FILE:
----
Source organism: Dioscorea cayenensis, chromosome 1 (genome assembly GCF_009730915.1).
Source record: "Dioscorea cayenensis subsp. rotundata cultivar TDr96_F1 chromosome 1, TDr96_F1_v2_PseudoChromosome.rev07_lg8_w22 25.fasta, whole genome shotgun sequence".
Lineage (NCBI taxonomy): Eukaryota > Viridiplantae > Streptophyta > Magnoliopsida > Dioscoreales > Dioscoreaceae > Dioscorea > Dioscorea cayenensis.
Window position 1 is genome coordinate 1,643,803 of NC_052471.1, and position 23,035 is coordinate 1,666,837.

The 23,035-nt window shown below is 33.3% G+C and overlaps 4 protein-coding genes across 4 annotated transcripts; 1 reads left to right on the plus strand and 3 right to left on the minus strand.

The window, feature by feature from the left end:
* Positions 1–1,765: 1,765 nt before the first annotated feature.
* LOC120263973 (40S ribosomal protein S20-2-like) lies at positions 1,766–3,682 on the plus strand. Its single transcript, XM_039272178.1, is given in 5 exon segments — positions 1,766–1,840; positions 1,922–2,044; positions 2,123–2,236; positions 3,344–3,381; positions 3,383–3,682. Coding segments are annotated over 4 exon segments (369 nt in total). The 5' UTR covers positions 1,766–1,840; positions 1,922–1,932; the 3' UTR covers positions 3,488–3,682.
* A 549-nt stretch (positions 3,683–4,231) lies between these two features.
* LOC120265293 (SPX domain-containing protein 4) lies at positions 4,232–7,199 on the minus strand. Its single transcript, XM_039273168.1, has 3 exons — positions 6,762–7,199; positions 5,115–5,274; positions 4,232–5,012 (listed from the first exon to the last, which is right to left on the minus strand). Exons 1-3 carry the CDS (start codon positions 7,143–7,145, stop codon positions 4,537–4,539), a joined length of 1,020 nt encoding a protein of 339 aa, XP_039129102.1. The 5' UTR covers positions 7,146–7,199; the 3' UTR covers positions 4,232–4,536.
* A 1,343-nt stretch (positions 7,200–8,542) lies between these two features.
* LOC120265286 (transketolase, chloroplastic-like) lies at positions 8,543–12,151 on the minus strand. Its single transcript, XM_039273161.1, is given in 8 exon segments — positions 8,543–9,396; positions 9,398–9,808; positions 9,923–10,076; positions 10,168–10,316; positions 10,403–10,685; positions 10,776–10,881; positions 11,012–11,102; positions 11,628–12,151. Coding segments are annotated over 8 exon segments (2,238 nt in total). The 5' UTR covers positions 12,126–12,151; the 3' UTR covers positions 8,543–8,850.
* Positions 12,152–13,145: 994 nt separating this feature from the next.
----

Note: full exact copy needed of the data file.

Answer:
Source organism: Dioscorea cayenensis, chromosome 1 (genome assembly GCF_009730915.1).
Source record: "Dioscorea cayenensis subsp. rotundata cultivar TDr96_F1 chromosome 1, TDr96_F1_v2_PseudoChromosome.rev07_lg8_w22 25.fasta, whole genome shotgun sequence".
Lineage (NCBI taxonomy): Eukaryota > Viridiplantae > Streptophyta > Magnoliopsida > Dioscoreales > Dioscoreaceae > Dioscorea > Dioscorea cayenensis.
Window position 1 is genome coordinate 1,643,803 of NC_052471.1, and position 23,035 is coordinate 1,666,837.

The 23,035-nt window shown below is 33.3% G+C and overlaps 4 protein-coding genes across 4 annotated transcripts; 1 reads left to right on the plus strand and 3 right to left on the minus strand.

The window, feature by feature from the left end:
* Positions 1–1,765: 1,765 nt before the first annotated feature.
* LOC120263973 (40S ribosomal protein S20-2-like) lies at positions 1,766–3,682 on the plus strand. Its single transcript, XM_039272178.1, is given in 5 exon segments — positions 1,766–1,840; positions 1,922–2,044; positions 2,123–2,236; positions 3,344–3,381; positions 3,383–3,682. Coding segments are annotated over 4 exon segments (369 nt in total). The 5' UTR covers positions 1,766–1,840; positions 1,922–1,932; the 3' UTR covers positions 3,488–3,682.
* A 549-nt stretch (positions 3,683–4,231) lies between these two features.
* LOC120265293 (SPX domain-containing protein 4) lies at positions 4,232–7,199 on the minus strand. Its single transcript, XM_039273168.1, has 3 exons — positions 6,762–7,199; positions 5,115–5,274; positions 4,232–5,012 (listed from the first exon to the last, which is right to left on the minus strand). Exons 1-3 carry the CDS (start codon positions 7,143–7,145, stop codon positions 4,537–4,539), a joined length of 1,020 nt encoding a protein of 339 aa, XP_039129102.1. The 5' UTR covers positions 7,146–7,199; the 3' UTR covers positions 4,232–4,536.
* A 1,343-nt stretch (positions 7,200–8,542) lies between these two features.
* LOC120265286 (transketolase, chloroplastic-like) lies at positions 8,543–12,151 on the minus strand. Its single transcript, XM_039273161.1, is given in 8 exon segments — positions 8,543–9,396; positions 9,398–9,808; positions 9,923–10,076; positions 10,168–10,316; positions 10,403–10,685; positions 10,776–10,881; positions 11,012–11,102; positions 11,628–12,151. Coding segments are annotated over 8 exon segments (2,238 nt in total). The 5' UTR covers positions 12,126–12,151; the 3' UTR covers positions 8,543–8,850.
* Positions 12,152–13,145: 994 nt separating this feature from the next.